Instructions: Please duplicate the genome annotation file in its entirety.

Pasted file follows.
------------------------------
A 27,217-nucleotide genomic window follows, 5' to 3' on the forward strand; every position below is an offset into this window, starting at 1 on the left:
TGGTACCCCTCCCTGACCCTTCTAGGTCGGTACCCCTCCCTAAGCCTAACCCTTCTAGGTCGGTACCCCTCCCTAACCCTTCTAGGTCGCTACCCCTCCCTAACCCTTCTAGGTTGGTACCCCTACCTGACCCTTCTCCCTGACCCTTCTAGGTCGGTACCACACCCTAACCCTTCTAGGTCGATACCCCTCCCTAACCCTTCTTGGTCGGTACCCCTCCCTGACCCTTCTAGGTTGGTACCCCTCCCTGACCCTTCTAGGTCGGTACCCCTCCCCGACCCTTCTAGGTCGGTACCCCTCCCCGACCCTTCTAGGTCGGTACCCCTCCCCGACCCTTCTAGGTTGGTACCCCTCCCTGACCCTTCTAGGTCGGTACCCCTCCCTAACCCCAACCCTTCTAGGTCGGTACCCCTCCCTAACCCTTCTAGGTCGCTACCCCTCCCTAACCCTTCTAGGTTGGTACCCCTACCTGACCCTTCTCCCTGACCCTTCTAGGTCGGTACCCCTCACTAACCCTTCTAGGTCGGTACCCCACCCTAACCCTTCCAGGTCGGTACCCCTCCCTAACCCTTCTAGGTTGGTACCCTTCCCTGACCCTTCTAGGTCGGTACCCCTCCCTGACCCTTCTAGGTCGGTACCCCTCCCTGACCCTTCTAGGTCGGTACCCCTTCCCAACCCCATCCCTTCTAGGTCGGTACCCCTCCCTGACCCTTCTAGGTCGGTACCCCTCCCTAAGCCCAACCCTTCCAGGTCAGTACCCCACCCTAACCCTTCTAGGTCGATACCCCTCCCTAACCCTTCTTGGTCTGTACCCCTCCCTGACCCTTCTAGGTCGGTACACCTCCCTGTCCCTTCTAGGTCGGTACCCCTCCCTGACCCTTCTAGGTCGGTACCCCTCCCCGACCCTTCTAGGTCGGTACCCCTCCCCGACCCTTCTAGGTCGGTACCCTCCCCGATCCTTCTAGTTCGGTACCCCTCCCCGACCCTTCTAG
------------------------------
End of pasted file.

A 27,217-nucleotide genomic window follows, 5' to 3' on the forward strand; every position below is an offset into this window, starting at 1 on the left:
TGGTACCCCTCCCTGACCCTTCTAGGTCGGTACCCCTCCCTAAGCCTAACCCTTCTAGGTCGGTACCCCTCCCTAACCCTTCTAGGTCGCTACCCCTCCCTAACCCTTCTAGGTTGGTACCCCTACCTGACCCTTCTCCCTGACCCTTCTAGGTCGGTACCACACCCTAACCCTTCTAGGTCGATACCCCTCCCTAACCCTTCTTGGTCGGTACCCCTCCCTGACCCTTCTAGGTTGGTACCCCTCCCTGACCCTTCTAGGTCGGTACCCCTCCCCGACCCTTCTAGGTCGGTACCCCTCCCCGACCCTTCTAGGTCGGTACCCCTCCCCGACCCTTCTAGGTTGGTACCCCTCCCTGACCCTTCTAGGTCGGTACCCCTCCCTAACCCCAACCCTTCTAGGTCGGTACCCCTCCCTAACCCTTCTAGGTCGCTACCCCTCCCTAACCCTTCTAGGTTGGTACCCCTACCTGACCCTTCTCCCTGACCCTTCTAGGTCGGTACCCCTCACTAACCCTTCTAGGTCGGTACCCCACCCTAACCCTTCCAGGTCGGTACCCCTCCCTAACCCTTCTAGGTTGGTACCCTTCCCTGACCCTTCTAGGTCGGTACCCCTCCCTGACCCTTCTAGGTCGGTACCCCTCCCTGACCCTTCTAGGTCGGTACCCCTTCCCAACCCCATCCCTTCTAGGTCGGTACCCCTCCCTGACCCTTCTAGGTCGGTACCCCTCCCTAAGCCCAACCCTTCCAGGTCAGTACCCCACCCTAACCCTTCTAGGTCGATACCCCTCCCTAACCCTTCTTGGTCTGTACCCCTCCCTGACCCTTCTAGGTCGGTACACCTCCCTGTCCCTTCTAGGTCGGTACCCCTCCCTGACCCTTCTAGGTCGGTACCCCTCCCCGACCCTTCTAGGTCGGTACCCCTCCCCGACCCTTCTAGGTCGGTACCCTCCCCGATCCTTCTAGTTCGGTACCCCTCCCCGACCCTTCTAG